In Oklahoma, where the state has already opened up eligibility to the vast majority of adults, officials say they’re trying to set up more vaccination sites across the state to accommodate increased supply.
“It doesn’t do us a lot of good to have millions of doses or hundreds of thousands of doses and only have a narrow venue by which somebody can access it,” said Oklahoma health deputy commissioner Keith Reed.
Some state officials also said they worried about moving too quickly to expand eligibility when many high-risk people still haven’t had a chance to make appointments. Many states that sought to prioritize eligibility based on risk have already thrown out those playbooks as the vaccination effort lagged.
“We also start to be able to lose that control over that hierarchy of vulnerable patients, so we want to make sure that we’re really focused on [that],” said Clay Marsh, West Virginia state’s coronavirus czar. His state could open eligibility broadly within the next month, he said.
Since the sluggish start of the nation’s vaccination campaign, the pace has quickened to over 2 million doses per day. The U.S. on Friday crossed the milestone of 100 million doses administered since the vaccination campaign began almost three months ago. A quarter of the adult population has received at least their first shot, including 61 percent of people age 65 and older, a group especially susceptible to the virus.
An expected surge in vaccine production in the coming weeks should mean that states are flooded with new doses. But some state officials say they’re reluctant to plan too far ahead without having a concrete sense of their expected allotments. The Biden administration has been giving states at least three weeks’ notice of anticipated shipments, but it has promised to provide a larger window to help with their planning.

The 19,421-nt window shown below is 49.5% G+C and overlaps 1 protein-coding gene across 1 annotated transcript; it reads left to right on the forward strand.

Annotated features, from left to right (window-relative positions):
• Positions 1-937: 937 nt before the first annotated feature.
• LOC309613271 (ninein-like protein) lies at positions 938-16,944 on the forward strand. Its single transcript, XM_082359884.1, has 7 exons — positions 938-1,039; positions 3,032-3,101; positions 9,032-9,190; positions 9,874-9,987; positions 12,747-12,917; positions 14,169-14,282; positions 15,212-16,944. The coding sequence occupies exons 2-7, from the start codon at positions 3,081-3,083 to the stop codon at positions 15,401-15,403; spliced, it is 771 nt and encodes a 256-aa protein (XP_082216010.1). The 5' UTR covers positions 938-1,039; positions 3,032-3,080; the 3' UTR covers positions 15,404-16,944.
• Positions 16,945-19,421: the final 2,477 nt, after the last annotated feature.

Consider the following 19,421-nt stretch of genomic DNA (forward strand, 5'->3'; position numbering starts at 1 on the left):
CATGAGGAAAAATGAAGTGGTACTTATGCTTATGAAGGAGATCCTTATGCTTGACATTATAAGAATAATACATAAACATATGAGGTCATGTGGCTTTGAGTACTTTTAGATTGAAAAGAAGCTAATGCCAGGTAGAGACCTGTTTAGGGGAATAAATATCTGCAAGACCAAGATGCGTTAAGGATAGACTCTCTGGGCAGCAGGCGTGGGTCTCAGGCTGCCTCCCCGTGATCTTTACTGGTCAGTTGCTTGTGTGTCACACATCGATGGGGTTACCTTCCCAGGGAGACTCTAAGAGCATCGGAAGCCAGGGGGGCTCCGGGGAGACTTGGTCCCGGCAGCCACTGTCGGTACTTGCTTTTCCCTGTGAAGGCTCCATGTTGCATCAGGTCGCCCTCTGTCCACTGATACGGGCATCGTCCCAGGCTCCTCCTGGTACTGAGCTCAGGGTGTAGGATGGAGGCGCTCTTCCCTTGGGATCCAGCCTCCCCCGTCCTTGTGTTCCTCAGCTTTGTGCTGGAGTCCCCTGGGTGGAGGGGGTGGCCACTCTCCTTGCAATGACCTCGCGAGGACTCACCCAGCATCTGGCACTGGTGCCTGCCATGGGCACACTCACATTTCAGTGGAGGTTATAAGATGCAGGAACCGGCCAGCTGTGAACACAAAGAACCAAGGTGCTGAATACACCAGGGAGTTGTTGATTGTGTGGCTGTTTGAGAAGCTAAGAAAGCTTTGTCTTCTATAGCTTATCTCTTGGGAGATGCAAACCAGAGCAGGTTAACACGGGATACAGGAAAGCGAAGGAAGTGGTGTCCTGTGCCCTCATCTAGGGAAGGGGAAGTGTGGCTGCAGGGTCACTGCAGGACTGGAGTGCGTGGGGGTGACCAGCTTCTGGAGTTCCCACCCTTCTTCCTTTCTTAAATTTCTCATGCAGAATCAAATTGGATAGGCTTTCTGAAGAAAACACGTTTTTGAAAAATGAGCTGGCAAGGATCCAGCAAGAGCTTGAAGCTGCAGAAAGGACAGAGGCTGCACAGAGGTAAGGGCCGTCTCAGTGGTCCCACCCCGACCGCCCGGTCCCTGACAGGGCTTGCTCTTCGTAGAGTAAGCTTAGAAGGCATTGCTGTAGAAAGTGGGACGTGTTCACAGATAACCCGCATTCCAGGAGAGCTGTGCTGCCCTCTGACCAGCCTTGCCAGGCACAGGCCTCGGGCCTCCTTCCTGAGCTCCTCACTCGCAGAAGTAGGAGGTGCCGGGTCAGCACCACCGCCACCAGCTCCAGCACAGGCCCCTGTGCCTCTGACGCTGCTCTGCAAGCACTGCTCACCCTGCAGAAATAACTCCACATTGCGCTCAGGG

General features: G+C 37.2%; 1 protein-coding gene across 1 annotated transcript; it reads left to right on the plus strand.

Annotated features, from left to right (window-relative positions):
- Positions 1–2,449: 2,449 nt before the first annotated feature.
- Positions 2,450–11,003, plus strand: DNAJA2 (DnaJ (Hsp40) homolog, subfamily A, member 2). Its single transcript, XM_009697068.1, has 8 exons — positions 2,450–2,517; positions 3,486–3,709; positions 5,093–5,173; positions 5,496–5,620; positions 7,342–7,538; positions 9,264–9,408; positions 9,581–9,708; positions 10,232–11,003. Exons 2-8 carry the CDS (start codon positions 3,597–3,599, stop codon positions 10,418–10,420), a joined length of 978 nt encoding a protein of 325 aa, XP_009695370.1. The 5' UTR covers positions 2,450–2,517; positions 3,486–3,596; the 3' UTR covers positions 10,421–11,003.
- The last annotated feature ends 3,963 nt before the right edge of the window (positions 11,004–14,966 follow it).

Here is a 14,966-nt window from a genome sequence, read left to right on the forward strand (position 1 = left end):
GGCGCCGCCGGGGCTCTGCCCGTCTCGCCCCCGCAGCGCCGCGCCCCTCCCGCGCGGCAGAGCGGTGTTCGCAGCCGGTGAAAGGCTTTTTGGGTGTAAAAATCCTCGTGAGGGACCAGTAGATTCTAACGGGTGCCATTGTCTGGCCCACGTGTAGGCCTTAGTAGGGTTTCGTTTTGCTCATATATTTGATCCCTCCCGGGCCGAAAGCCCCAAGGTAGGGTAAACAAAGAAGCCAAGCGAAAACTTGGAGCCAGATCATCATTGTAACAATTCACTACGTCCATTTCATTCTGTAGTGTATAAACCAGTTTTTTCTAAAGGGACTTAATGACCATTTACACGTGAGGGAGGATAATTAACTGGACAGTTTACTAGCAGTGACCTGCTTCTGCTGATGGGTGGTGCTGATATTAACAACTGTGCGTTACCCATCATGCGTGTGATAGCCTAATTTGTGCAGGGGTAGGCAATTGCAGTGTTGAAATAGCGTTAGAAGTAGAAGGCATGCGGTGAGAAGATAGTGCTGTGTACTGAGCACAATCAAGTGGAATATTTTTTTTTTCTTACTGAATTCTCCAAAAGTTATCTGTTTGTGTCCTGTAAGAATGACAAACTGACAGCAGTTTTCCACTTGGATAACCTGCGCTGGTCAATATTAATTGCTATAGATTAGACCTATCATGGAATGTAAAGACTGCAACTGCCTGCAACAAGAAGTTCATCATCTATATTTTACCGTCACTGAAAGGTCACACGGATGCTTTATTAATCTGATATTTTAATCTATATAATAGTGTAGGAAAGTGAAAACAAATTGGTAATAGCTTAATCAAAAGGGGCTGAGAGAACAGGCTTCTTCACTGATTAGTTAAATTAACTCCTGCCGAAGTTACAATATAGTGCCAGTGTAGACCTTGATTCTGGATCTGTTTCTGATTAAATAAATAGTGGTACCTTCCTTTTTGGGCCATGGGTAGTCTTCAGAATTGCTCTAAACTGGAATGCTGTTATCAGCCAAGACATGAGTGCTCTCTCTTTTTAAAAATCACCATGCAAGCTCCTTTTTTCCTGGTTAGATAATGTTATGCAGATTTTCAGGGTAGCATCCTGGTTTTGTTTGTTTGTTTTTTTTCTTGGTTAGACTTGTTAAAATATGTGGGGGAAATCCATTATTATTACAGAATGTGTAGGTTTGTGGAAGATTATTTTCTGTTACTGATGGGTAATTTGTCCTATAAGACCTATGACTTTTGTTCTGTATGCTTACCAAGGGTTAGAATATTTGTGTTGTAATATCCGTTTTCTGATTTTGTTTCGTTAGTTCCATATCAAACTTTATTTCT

In Oregon, state officials originally planned to open up vaccine eligibility to anyone over age 45 on June 1 and to the general population by July 1. But the state will speed up that timeline “if the doses increase,” a top official said.
“We’ll know a lot more when we have better visibility of our vaccine supply,” said Patrick Allen, the head of the Oregon Health Authority.
The state is considering taking up the Biden administration’s offer of technical assistance to scale up its registration system, Allen said. The state recently overhauled its glitchy appointment system after Portland-area residents made 400,000 attempts to schedule just 3,400 appointments at the Oregon Convention Center. It’s now requiring residents to pre-register, with the state picking names through a lottery — a system that Allen says is “scalable.”
Other health officials said the May 1 target would help states set priorities.
“It’s good to know that that’s the vision — that that is something that’s being put out there in advance, so that we can make sure that our systems and strategies are up to the task by May 1,” said Adriane Casalotti, head of government affairs for the National Association of County and City Health Officials.
“There’s a lot that needs to be done in our systems and collaboration across public health and health care to be ready for that date,” Casalotti added.
Brianna Ehley contributed to this report.